Reason Roundup

Planned Parenthood President Wrong on Illegal Abortion Deaths Pre-Roe

Plus: how the FDA is handling cannabidiol products, highlights from Harris and Amash town halls, and more...


Did thousands of U.S. women die of illegal abortions per year? Planned Parenthood President Leana Wen has repeatedly claimed that "thousands of women died every year" from botched abortions in a pre–Roe v. Wade America. It looks like Wen may play as loose with language as her predecessor, Cecile Richards (who left in 2018), did.

After "a tour of decades of musty academic literature," The Washington Post's Glenn Kessler concludes that Wen's claim is false (or, in Post terms, worth "Four Pinocchios") if we're talking about the era leading up to the 1973 Supreme Court decision legalizing abortion throughout the country.

Wen "should know better than to peddle statistics based on data that predates the advent of antibiotics," Kessler writes.

Even given the fuzzy nature of the data and estimates, there is no evidence that in the years immediately preceding the Supreme Court's decision, thousands of women died every year in the United States from illegal abortions.

Wen's repeated use of this number reminds us of the shoddy data used by human trafficking opponents. Unsafe abortion is certainly a serious issue, especially in countries with inadequate medical facilities. But advocates hurt their cause when they use figures that do not withstand scrutiny. These numbers were debunked in 1969—50 years ago—by a statistician celebrated by Planned Parenthood. There's no reason to use them today.

Back in 1969, researchers writing in Scientific American pointed out that "the total number of deaths from all causes among women of reproductive age in the U.S. is not more than about 50,000 per year. The National Center for Health Statistics listed 235 deaths from abortion in 1965. Total mortality from illegal abortions was undoubtedly larger than that figure, but in all likelihood it was under 1,000."

By 1972, when the Centers for Disease Control and Prevention started keeping track of abortion-related mortality, the official numbers were down to 24 deaths from legally-induced abortions and 39 deaths from illegal abortions. Again, the real number was almost certainly somewhat higher but not dramatically so.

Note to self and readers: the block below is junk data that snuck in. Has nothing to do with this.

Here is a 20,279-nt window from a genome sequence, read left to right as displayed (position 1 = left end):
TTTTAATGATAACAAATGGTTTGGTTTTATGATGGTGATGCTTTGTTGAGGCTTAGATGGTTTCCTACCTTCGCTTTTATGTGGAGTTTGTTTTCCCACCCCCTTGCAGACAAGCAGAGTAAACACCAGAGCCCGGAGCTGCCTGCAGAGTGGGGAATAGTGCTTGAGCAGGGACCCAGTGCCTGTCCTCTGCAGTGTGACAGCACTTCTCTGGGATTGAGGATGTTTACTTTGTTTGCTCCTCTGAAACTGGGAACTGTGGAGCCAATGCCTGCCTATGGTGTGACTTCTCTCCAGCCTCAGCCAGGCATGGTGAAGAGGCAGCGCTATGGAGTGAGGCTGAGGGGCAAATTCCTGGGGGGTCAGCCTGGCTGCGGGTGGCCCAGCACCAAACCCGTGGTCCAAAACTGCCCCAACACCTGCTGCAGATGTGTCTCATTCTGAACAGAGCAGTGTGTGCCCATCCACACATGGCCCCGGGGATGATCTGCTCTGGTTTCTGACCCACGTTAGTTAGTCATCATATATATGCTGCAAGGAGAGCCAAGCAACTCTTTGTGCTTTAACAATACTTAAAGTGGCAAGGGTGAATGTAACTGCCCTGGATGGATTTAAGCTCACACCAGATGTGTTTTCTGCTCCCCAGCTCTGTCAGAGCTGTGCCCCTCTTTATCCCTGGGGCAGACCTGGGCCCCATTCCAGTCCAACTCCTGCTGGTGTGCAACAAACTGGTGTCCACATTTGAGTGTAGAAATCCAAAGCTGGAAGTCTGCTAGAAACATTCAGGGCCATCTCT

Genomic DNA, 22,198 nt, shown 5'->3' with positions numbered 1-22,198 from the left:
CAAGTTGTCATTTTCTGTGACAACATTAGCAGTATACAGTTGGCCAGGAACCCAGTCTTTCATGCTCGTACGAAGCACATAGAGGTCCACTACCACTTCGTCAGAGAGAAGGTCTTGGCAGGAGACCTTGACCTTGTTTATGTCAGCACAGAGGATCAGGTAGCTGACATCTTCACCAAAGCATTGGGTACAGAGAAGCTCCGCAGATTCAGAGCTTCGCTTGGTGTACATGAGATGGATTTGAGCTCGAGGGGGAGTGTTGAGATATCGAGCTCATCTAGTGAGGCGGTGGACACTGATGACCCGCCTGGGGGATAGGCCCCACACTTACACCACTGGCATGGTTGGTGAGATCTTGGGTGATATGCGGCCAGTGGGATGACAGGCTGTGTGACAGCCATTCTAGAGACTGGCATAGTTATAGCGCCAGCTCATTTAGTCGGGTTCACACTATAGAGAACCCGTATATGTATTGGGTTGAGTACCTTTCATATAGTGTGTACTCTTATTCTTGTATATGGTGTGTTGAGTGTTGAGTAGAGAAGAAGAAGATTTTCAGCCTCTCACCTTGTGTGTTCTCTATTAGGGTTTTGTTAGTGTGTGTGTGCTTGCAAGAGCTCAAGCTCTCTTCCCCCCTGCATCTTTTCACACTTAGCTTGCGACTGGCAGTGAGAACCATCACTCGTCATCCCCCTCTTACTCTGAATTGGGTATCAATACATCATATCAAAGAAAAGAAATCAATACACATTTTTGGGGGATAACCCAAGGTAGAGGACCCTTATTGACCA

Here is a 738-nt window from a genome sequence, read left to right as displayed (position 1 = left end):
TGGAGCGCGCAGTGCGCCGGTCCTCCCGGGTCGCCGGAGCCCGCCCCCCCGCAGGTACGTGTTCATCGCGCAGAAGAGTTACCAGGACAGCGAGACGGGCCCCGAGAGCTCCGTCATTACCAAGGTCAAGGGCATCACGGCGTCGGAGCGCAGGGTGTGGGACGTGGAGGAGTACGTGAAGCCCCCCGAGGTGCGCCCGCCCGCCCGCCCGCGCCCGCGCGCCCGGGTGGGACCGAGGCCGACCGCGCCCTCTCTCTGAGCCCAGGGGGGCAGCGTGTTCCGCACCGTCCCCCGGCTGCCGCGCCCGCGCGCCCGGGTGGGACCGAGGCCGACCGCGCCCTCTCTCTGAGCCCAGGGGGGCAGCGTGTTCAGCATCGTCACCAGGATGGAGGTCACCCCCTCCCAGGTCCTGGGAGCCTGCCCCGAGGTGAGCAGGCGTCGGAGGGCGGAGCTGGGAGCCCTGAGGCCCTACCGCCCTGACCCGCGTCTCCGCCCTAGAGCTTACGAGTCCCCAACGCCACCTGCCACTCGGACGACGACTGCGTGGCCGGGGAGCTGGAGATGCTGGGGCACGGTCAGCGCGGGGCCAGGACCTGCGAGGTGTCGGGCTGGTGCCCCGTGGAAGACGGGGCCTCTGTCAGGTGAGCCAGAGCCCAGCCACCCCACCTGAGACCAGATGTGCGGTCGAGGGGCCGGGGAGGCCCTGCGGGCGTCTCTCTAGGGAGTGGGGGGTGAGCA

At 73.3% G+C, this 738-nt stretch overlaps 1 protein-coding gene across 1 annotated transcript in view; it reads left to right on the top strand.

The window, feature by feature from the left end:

Today, we have better medical technology all around, plus abortion via pill that's as safe and effective in the first trimester as it is discreet. The picture of illegal abortion today wouldn't look much like its 20th- and pre-20th-century counterparts, thank goodness—which isn't to say that abortion pill black markets (and a potential crackdown on them) wouldn't come with their own dangers. But tying nationwide abortion access to the idea that masses of women will die without it probably isn't the best tack.


Pew Research Center looks at the demographics of Twitter:


The U.S. Food and Drug Administration will consider how to regulate cannabidiol (a.k.a. CBD) products at a hearing this Friday. MarketWatch notes that "the substance can be extracted from the cannabis plant or from hemp, which has caused confusion ever since hemp was legalized as part of December's 2018 Farm Bill. CBD was not legalized in that bill, but rather it was moved under the purview of the FDA, which immediately said companies cannot add it to food or beverages, as many are hoping to do."

Why did the FDA get control of CBD in the first place?

That's because it's the main ingredient in the only cannabis-based drug to win FDA approval, GW Pharma PLC's GWPH, -1.31% Epidiolex, a treatment for severe forms of childhood epilepsy.

The FDA is under pressure to create a regulatory framework to allow the use of CBD to treat such ailments as inflammation and anxiety, but it has said it may look to Congress to act instead, if it's unable to move in a timely manner. The regulator has been cracking down on companies making claims for CBD products in treating serious illnesses such as Alzheimer's disease, as MarketWatch reported last week.


  • Rep. Justin Amash (R–Mich.) did a town hall yesterday as well. "If you had never heard of Amash before, it was a perfect introduction to his views on just about every significant issue. If you are familiar with him, it was a standout performance," writes Reason's Eric Boehm. Watch here.
  • Rep. Justin Amash's primary challenger "said he had not read Mueller's report but agreed with the assessment of most Republicans." Amash expanded his assessment of the case for President Donald Trump's impeachment in another Twitter thread:

  • The U.S. has learned the wrong lessons from last decade in Iraq, argues Foreign Affairs' Jon Finner after reviewing new military material on the matter. "The U.S. Army's official history of the Iraq war erodes the tenuous consensus on what went wrong in Iraq and thus makes another damaging conflict—this time with Iran—more likely."
  • The Baltimore City Fraternal Order of Police blasted out a warning that officers shouldn't "fall into the trap" of thinking that teenagers "are only kids. Some are criminals!"
  • The Wall Street Journal rips into Sen. Kamala Harris' wage gap proposal:

Under Ms. Harris's plan, every business with 100 workers or more would have to get an "Equal Pay Certification" from the federal government. To earn this gold star, they must "prove they're not paying women less than men for equal work." That means demonstrating, to the satisfaction of some bureaucrat, that any wage gap "is based on merit, performance, or seniority—not gender." The penalty for failure is a steep fine: "1% of their profits for every 1% wage gap they allow to persist."

  • The Supreme Court let stand a lower court ruling that allowed eastern Pennsylvania students to use bathrooms and locker rooms that correspond with their gender identity.
  • "A UFO is not necessarily an alien from another planet," points out Daniel Drezner.